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Michelin star a double-edged sword for hawkers

SINGAPORE — He doesn’t say it directly, of course, but his eyes and small frame betray him ever so slightly. Chef Chan Hon Meng, of Hong Kong Soya Sauce Chicken Rice and Noodle fame, is tired.

SINGAPORE — He doesn’t say it directly, of course, but his eyes and small frame betray him ever so slightly. Chef Chan Hon Meng, of Hong Kong Soya Sauce Chicken Rice and Noodle fame, is tired.

Since the announcement of his one-Michelin star honour on July 21, the 51-year-old has been working 17-hour days, an hour more than what he used to put in.

“I now start at 5am or 6am when previously, I’m at my stall only at 7am,” he shared in Mandarin. “I now prepare 30 more chickens. That’s a total of 180 each day.”

Yet, this is not enough to satisfy everyone, and by 4pm or 5pm, one of his two workers would go down the line to tell disappointed patrons that they have run out of food.

Chan had set a punishing pace for himself. He stood behind an enclosed counter at his stall, partly obscured by a curtain of glistening, brown-skinned Hong Kong-style soya sauce chicken, his hands moved — no, danced — like an orchestra conductor’s baton: Cutting up whole chickens, stirring balls of thin egg noodles in boiling water, mixing sauces, and, since the announcement of his one-star triumph, posing through the glass display for yet another photo.

“Of course, I want to retain my star or even get one or two more. But, honestly, how? I wouldn’t know where to start,” he said, during a short break, when the first things he did were to lean against the wall and sink into a squat. “They (Michelin) say just do what I’m doing. But I don’t even know what got me my Michelin star in the first place; my guess is the chicken, of course.”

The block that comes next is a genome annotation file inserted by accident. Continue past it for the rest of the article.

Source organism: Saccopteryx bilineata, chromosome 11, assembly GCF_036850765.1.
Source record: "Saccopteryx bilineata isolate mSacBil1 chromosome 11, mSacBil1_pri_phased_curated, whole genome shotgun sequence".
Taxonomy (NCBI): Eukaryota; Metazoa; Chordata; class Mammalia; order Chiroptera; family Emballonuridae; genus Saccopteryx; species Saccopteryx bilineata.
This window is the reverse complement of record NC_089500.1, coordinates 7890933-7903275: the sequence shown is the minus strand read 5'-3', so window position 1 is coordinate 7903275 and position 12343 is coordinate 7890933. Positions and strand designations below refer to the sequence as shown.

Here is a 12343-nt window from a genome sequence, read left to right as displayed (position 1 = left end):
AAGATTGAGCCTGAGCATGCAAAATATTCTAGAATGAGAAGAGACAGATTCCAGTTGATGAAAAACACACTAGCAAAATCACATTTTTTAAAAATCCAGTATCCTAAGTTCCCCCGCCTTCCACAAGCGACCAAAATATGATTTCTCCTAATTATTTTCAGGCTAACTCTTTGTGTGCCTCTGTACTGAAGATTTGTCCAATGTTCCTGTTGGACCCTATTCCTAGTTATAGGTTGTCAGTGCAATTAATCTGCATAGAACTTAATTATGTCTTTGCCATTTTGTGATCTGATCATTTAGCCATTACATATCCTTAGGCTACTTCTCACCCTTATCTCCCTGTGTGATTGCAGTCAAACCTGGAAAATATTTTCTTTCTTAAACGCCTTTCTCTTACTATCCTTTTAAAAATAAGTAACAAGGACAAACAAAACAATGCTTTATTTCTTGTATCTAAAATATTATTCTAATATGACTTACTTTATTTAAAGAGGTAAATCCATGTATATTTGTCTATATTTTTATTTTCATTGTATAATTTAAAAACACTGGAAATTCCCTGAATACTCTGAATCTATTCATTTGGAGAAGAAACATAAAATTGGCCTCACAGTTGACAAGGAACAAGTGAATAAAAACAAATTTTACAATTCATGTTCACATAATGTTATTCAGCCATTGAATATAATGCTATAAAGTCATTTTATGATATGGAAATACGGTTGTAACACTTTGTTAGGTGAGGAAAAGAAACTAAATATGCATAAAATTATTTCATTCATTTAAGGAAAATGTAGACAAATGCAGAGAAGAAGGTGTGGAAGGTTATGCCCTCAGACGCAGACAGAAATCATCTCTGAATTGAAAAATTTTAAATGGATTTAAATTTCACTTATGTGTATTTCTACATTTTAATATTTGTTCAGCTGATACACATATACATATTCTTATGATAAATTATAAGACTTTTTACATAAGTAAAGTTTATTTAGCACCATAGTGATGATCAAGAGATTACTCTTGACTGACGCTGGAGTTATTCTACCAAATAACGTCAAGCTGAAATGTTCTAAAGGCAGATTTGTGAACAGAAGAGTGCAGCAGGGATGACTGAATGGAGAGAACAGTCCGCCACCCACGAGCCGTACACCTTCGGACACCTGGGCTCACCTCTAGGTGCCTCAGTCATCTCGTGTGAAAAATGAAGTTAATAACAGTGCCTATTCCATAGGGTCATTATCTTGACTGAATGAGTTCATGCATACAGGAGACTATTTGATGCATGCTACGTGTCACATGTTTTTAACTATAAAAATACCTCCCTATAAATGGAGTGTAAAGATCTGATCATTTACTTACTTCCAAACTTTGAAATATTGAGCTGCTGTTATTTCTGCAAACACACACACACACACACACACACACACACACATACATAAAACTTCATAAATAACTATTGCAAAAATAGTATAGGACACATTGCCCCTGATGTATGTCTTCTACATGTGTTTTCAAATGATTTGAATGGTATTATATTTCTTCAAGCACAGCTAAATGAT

When asked what would help these hawkers retain, or even elevate, their coveted star status, Michael Ellis, the international director of the Michelin Guides, would only say this: “I don’t want to say we give any advice to anyone. [But] just keep doing what they’re doing, keep the quality high and get creative with their food. The Singapore culinary scene will only be better for it.”

And that is where Chan says he is in “a bit of a predicament”. Consistency is not only an important benchmark in the Michelin assessment, it is also demanded by consumers who vote with their wallets.

“If I try something new, my old customers may not like it. But if I keep doing what I’ve been doing, then in a way, I wouldn’t get better,” he said.

Ellis said the awards “are up for renewal yearly”. “If an establishment doesn’t win a star in the next edition, they can’t say they have a star. They can only mention they won a star in the Michelin Guide Singapore 2016,” he pointed out.

Chan knows he cannot simply lay claim to his star forever. His priority now is to focus on the present, where he is really stretching himself to keep up with demand. “I feel bad when I’ve to turn people away. I just do my best,” said the Malaysian-born who has been living in Singapore for over 30 years.

“As for prices, it’s not fair to raise them just because I won an award,” he said. “In fact, my suppliers have increased prices four times in the last seven years and I’ve not changed my prices at all. I will continue trying to absorb the price increases until I really can’t do it.”